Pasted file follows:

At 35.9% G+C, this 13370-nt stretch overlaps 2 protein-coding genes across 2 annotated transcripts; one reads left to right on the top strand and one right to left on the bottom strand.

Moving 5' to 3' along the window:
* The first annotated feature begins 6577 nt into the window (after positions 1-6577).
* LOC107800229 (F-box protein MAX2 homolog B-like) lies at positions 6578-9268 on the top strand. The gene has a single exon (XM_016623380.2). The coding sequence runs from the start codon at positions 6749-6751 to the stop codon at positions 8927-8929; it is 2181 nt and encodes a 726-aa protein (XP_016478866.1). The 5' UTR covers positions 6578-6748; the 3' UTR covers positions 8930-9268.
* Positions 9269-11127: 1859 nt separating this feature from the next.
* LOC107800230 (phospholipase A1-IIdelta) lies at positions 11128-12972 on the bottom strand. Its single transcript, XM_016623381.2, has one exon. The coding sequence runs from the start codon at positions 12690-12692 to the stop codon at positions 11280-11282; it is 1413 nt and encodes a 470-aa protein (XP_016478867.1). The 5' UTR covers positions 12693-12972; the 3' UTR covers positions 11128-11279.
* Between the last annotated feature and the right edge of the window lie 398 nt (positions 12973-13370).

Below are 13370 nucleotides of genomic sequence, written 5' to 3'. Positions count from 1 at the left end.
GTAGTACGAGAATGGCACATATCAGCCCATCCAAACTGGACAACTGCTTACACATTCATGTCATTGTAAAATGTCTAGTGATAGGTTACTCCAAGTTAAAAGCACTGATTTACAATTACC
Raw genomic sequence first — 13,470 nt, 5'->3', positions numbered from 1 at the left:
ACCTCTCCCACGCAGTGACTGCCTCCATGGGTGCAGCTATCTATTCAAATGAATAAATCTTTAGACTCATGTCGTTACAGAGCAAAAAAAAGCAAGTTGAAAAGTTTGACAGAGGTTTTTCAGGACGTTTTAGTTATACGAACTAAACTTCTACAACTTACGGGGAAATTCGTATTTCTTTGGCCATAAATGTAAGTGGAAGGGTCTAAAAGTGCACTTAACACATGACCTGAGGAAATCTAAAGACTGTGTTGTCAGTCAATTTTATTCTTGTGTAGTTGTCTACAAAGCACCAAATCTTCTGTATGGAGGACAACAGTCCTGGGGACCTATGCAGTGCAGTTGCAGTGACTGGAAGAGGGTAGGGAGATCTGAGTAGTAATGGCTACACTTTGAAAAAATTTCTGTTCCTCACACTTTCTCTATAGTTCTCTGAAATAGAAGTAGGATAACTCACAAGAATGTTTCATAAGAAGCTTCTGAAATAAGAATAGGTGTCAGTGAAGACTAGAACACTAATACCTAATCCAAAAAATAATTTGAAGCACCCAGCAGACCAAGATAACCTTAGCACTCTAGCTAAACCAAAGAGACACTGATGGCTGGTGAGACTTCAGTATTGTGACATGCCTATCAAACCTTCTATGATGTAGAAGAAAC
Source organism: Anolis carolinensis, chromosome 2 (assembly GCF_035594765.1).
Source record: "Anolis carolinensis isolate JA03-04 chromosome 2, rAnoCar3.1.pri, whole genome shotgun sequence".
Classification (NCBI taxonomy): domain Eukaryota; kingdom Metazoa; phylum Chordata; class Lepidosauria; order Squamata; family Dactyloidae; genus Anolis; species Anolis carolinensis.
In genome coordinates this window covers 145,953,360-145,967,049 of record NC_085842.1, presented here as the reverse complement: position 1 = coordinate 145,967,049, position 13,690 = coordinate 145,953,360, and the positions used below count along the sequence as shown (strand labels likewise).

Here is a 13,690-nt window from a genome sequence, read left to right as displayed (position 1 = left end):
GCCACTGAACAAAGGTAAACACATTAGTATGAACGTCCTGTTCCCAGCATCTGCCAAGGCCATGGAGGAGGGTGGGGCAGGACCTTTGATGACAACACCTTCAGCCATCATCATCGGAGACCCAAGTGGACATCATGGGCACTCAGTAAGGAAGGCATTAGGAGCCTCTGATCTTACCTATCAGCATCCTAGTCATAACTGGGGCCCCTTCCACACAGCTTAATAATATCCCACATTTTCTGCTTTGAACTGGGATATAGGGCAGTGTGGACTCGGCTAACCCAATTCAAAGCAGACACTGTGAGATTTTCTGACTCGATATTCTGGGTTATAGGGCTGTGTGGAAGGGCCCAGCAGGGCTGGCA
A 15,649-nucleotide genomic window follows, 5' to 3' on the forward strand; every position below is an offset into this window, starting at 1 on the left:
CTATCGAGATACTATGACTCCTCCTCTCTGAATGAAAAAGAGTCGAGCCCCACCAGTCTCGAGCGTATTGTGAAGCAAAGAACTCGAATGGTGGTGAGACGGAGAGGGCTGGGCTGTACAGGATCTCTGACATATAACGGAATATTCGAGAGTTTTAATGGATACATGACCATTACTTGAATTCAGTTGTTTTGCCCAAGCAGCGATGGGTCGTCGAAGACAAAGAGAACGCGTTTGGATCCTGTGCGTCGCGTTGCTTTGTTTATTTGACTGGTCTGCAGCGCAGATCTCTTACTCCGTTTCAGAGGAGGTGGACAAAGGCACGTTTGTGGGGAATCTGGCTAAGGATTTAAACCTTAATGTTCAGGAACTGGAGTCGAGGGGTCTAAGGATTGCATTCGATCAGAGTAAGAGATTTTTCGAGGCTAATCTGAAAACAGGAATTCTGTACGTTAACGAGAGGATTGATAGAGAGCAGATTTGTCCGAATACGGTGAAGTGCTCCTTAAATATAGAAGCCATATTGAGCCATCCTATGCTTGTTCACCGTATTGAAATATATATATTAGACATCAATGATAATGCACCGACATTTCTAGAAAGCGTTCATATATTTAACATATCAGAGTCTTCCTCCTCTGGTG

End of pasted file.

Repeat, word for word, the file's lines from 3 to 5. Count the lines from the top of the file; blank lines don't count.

* The first annotated feature begins 6577 nt into the window (after positions 1-6577).
* LOC107800229 (F-box protein MAX2 homolog B-like) lies at positions 6578-9268 on the top strand. The gene has a single exon (XM_016623380.2). The coding sequence runs from the start codon at positions 6749-6751 to the stop codon at positions 8927-8929; it is 2181 nt and encodes a 726-aa protein (XP_016478866.1). The 5' UTR covers positions 6578-6748; the 3' UTR covers positions 8930-9268.
* Positions 9269-11127: 1859 nt separating this feature from the next.